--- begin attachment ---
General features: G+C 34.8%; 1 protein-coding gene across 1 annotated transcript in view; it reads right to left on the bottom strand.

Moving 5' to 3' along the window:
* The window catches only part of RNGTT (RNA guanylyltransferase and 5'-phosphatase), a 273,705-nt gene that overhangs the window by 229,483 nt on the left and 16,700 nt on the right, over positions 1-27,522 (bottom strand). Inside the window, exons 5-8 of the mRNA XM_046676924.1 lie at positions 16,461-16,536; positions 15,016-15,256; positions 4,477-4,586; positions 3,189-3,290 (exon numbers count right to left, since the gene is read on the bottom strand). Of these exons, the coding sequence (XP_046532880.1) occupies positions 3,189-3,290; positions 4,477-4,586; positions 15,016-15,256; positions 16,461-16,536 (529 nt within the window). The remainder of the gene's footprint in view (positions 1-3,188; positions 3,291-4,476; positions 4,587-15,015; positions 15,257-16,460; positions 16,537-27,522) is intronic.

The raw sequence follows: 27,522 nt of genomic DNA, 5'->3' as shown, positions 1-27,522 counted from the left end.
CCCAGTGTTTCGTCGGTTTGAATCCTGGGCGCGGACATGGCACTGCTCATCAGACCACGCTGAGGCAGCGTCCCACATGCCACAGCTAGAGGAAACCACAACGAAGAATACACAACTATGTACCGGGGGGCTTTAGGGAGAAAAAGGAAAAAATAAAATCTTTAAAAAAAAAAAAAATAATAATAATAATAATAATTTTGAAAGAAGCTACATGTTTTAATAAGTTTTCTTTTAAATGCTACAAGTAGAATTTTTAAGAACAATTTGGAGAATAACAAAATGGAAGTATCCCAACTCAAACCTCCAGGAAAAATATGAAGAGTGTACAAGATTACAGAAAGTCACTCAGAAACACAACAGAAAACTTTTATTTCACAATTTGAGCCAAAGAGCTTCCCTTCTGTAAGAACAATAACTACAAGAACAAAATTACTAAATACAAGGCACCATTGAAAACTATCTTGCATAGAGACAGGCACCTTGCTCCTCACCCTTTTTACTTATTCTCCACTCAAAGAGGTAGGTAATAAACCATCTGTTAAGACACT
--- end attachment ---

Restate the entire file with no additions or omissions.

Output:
General features: G+C 34.8%; 1 protein-coding gene across 1 annotated transcript in view; it reads right to left on the bottom strand.

Moving 5' to 3' along the window:
* The window catches only part of RNGTT (RNA guanylyltransferase and 5'-phosphatase), a 273,705-nt gene that overhangs the window by 229,483 nt on the left and 16,700 nt on the right, over positions 1-27,522 (bottom strand). Inside the window, exons 5-8 of the mRNA XM_046676924.1 lie at positions 16,461-16,536; positions 15,016-15,256; positions 4,477-4,586; positions 3,189-3,290 (exon numbers count right to left, since the gene is read on the bottom strand). Of these exons, the coding sequence (XP_046532880.1) occupies positions 3,189-3,290; positions 4,477-4,586; positions 15,016-15,256; positions 16,461-16,536 (529 nt within the window). The remainder of the gene's footprint in view (positions 1-3,188; positions 3,291-4,476; positions 4,587-15,015; positions 15,257-16,460; positions 16,537-27,522) is intronic.

The raw sequence follows: 27,522 nt of genomic DNA, 5'->3' as shown, positions 1-27,522 counted from the left end.
CCCAGTGTTTCGTCGGTTTGAATCCTGGGCGCGGACATGGCACTGCTCATCAGACCACGCTGAGGCAGCGTCCCACATGCCACAGCTAGAGGAAACCACAACGAAGAATACACAACTATGTACCGGGGGGCTTTAGGGAGAAAAAGGAAAAAATAAAATCTTTAAAAAAAAAAAAAATAATAATAATAATAATAATTTTGAAAGAAGCTACATGTTTTAATAAGTTTTCTTTTAAATGCTACAAGTAGAATTTTTAAGAACAATTTGGAGAATAACAAAATGGAAGTATCCCAACTCAAACCTCCAGGAAAAATATGAAGAGTGTACAAGATTACAGAAAGTCACTCAGAAACACAACAGAAAACTTTTATTTCACAATTTGAGCCAAAGAGCTTCCCTTCTGTAAGAACAATAACTACAAGAACAAAATTACTAAATACAAGGCACCATTGAAAACTATCTTGCATAGAGACAGGCACCTTGCTCCTCACCCTTTTTACTTATTCTCCACTCAAAGAGGTAGGTAATAAACCATCTGTTAAGACACT